Form and Content
Cracker Jackson provides an accurate portrayal of domestic violence and its effects not only on the victims themselves but also on all those who are exposed to it. Betsy Byars combines this grim subject with a compassionate and humorous portrayal of the simpler problems that Cracker and his trouble-making friend, Goat, face in their everyday lives. This mixture of humor and grim reality allows young readers to gain an insight into a serious social issue. The setting is deliberately vague, since the story could, and does, occur throughout the United States.
As the story opens, Cracker’s pleasure at receiving a letter in the mail quickly vanishes when he reads the anonymous message, “Keep away, Cracker, or he’ll kill you.” He immediately realizes that the letter is from his former babysitter, Alma, the only person who ever called him Cracker. Worried about Alma, he visits her while her husband, Billy Ray, is out. When Cracker mentions her bruises, Alma covers up with many excuses, denying that Billy Ray has ever hurt her. Her excessive fear when Billy Ray suddenly returns and her comment that he has inherited his father’s bad temper contradict this claim.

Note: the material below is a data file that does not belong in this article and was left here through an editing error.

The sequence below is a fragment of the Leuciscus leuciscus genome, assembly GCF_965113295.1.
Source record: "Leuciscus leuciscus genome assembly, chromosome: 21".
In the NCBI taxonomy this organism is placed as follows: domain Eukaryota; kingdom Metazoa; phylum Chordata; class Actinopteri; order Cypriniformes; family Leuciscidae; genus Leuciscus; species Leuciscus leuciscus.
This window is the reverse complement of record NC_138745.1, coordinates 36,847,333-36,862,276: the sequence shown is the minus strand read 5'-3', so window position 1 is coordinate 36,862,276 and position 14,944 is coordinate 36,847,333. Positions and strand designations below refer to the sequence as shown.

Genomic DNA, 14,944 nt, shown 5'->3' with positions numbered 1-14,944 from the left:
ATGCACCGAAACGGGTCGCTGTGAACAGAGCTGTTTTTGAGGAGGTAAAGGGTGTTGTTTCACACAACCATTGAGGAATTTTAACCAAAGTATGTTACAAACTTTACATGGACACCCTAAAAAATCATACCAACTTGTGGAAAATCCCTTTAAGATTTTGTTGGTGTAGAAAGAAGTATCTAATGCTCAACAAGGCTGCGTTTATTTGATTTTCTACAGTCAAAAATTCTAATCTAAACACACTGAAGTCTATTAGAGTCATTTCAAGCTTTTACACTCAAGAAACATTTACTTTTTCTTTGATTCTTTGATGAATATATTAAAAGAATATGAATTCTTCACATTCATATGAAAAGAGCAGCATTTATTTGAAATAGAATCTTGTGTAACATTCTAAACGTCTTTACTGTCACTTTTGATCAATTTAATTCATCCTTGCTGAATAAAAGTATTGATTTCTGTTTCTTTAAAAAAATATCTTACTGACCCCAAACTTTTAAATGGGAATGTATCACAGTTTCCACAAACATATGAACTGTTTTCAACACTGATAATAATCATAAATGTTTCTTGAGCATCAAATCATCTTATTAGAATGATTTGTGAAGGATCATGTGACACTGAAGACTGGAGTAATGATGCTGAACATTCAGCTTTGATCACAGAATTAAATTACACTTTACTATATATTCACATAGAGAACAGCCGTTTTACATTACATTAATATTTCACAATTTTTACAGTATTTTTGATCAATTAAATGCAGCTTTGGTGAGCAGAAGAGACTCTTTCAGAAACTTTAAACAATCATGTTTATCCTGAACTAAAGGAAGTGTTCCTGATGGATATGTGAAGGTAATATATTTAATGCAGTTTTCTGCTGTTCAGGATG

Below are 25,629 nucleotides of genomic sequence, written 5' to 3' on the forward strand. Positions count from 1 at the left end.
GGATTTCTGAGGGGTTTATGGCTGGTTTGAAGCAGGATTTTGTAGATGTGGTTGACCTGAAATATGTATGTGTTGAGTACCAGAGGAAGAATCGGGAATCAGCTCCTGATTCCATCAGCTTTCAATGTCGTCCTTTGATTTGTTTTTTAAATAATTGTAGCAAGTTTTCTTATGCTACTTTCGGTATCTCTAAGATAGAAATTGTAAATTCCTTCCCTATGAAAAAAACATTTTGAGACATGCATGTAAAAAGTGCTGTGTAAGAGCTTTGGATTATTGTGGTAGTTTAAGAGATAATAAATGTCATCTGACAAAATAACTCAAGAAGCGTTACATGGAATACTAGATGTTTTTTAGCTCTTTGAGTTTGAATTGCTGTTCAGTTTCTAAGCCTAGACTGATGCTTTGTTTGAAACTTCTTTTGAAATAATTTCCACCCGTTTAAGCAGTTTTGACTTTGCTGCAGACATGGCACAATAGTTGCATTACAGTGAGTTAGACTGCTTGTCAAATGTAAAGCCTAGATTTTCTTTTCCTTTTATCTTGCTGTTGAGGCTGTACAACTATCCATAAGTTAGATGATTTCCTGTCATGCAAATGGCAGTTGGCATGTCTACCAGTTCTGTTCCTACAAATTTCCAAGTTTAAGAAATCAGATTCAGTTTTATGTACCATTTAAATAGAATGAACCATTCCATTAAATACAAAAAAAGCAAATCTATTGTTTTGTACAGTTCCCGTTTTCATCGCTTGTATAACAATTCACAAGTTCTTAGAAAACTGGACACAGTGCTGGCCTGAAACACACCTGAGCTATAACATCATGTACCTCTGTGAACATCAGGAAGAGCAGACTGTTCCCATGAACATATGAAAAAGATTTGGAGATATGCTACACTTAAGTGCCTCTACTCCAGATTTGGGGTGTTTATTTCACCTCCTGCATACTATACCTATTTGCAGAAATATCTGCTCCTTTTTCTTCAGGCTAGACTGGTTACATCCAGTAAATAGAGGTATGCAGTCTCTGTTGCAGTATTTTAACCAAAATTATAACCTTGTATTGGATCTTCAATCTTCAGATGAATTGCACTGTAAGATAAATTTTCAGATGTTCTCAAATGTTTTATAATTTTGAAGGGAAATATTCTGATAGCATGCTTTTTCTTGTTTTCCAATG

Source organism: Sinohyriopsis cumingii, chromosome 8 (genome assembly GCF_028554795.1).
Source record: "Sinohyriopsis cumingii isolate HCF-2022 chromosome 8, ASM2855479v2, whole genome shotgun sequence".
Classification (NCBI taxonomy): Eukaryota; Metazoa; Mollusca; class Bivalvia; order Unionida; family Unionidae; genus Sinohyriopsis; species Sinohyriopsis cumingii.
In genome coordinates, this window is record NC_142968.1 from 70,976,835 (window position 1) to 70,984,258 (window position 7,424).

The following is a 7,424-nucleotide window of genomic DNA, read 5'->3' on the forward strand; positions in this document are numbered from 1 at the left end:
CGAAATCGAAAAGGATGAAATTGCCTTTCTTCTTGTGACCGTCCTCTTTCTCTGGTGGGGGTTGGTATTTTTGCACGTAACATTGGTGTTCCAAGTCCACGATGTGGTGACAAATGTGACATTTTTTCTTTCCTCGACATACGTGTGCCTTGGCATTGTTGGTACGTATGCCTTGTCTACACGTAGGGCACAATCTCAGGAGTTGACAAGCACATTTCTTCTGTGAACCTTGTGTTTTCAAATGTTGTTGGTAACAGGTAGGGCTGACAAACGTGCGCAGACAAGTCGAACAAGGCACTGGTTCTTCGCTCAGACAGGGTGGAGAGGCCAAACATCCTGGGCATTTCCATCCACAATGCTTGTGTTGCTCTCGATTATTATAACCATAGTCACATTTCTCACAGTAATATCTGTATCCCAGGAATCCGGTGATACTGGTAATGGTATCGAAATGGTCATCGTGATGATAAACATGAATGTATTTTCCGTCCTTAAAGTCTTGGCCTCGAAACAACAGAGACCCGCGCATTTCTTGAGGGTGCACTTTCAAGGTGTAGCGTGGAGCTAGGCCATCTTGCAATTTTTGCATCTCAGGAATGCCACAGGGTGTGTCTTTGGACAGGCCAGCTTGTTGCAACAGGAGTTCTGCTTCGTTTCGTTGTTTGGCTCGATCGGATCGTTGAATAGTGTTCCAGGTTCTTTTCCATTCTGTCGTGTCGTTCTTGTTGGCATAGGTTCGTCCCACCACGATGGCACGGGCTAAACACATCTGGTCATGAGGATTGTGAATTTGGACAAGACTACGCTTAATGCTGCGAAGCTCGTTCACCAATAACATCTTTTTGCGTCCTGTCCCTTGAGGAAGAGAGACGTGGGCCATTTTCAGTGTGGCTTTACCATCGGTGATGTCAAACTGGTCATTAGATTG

Realizing that Alma’s situation is very serious, Cracker tries to convince his parents that Billy Ray is abusing Alma, but they warn him not to interfere. Unable to find adult assistance, he enlists the aid of Goat to keep an eye on Alma. Goat visits Alma’s house...
(The entire section is 599 words.)